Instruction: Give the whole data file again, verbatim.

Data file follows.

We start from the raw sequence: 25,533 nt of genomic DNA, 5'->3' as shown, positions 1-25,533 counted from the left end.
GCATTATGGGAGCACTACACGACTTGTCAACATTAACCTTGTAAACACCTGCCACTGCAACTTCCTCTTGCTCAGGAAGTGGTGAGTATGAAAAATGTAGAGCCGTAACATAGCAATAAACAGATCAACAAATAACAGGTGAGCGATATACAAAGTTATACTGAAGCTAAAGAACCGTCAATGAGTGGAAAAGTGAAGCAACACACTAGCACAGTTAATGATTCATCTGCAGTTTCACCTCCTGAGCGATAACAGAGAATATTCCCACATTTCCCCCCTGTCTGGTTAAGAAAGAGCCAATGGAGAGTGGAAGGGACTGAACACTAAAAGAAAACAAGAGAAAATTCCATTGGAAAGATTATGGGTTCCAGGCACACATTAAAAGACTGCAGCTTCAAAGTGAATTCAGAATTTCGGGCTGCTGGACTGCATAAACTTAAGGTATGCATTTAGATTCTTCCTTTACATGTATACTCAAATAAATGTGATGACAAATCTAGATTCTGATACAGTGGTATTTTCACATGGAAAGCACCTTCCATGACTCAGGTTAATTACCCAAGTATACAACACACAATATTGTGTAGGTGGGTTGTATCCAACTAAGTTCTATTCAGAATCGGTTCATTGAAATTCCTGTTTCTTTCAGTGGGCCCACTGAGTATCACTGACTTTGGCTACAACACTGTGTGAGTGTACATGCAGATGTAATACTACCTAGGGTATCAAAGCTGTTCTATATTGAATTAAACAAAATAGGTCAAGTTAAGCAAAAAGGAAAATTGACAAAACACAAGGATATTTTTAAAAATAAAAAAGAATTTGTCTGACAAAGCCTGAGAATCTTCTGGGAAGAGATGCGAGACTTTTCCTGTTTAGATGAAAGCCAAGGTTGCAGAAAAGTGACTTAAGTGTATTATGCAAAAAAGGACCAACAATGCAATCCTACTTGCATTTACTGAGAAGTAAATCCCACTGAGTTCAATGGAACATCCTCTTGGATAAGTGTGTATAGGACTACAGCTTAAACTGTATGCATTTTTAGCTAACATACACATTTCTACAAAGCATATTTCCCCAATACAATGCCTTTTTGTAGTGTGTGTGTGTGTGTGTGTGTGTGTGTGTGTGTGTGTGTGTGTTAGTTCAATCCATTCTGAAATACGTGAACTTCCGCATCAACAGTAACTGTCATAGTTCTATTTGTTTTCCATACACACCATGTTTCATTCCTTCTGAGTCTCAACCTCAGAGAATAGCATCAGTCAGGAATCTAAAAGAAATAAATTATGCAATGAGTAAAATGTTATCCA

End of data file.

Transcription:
We start from the raw sequence: 25,533 nt of genomic DNA, 5'->3' as shown, positions 1-25,533 counted from the left end.
GCATTATGGGAGCACTACACGACTTGTCAACATTAACCTTGTAAACACCTGCCACTGCAACTTCCTCTTGCTCAGGAAGTGGTGAGTATGAAAAATGTAGAGCCGTAACATAGCAATAAACAGATCAACAAATAACAGGTGAGCGATATACAAAGTTATACTGAAGCTAAAGAACCGTCAATGAGTGGAAAAGTGAAGCAACACACTAGCACAGTTAATGATTCATCTGCAGTTTCACCTCCTGAGCGATAACAGAGAATATTCCCACATTTCCCCCCTGTCTGGTTAAGAAAGAGCCAATGGAGAGTGGAAGGGACTGAACACTAAAAGAAAACAAGAGAAAATTCCATTGGAAAGATTATGGGTTCCAGGCACACATTAAAAGACTGCAGCTTCAAAGTGAATTCAGAATTTCGGGCTGCTGGACTGCATAAACTTAAGGTATGCATTTAGATTCTTCCTTTACATGTATACTCAAATAAATGTGATGACAAATCTAGATTCTGATACAGTGGTATTTTCACATGGAAAGCACCTTCCATGACTCAGGTTAATTACCCAAGTATACAACACACAATATTGTGTAGGTGGGTTGTATCCAACTAAGTTCTATTCAGAATCGGTTCATTGAAATTCCTGTTTCTTTCAGTGGGCCCACTGAGTATCACTGACTTTGGCTACAACACTGTGTGAGTGTACATGCAGATGTAATACTACCTAGGGTATCAAAGCTGTTCTATATTGAATTAAACAAAATAGGTCAAGTTAAGCAAAAAGGAAAATTGACAAAACACAAGGATATTTTTAAAAATAAAAAAGAATTTGTCTGACAAAGCCTGAGAATCTTCTGGGAAGAGATGCGAGACTTTTCCTGTTTAGATGAAAGCCAAGGTTGCAGAAAAGTGACTTAAGTGTATTATGCAAAAAAGGACCAACAATGCAATCCTACTTGCATTTACTGAGAAGTAAATCCCACTGAGTTCAATGGAACATCCTCTTGGATAAGTGTGTATAGGACTACAGCTTAAACTGTATGCATTTTTAGCTAACATACACATTTCTACAAAGCATATTTCCCCAATACAATGCCTTTTTGTAGTGTGTGTGTGTGTGTGTGTGTGTGTGTGTGTGTGTGTGTGTGTTAGTTCAATCCATTCTGAAATACGTGAACTTCCGCATCAACAGTAACTGTCATAGTTCTATTTGTTTTCCATACACACCATGTTTCATTCCTTCTGAGTCTCAACCTCAGAGAATAGCATCAGTCAGGAATCTAAAAGAAATAAATTATGCAATGAGTAAAATGTTATCCA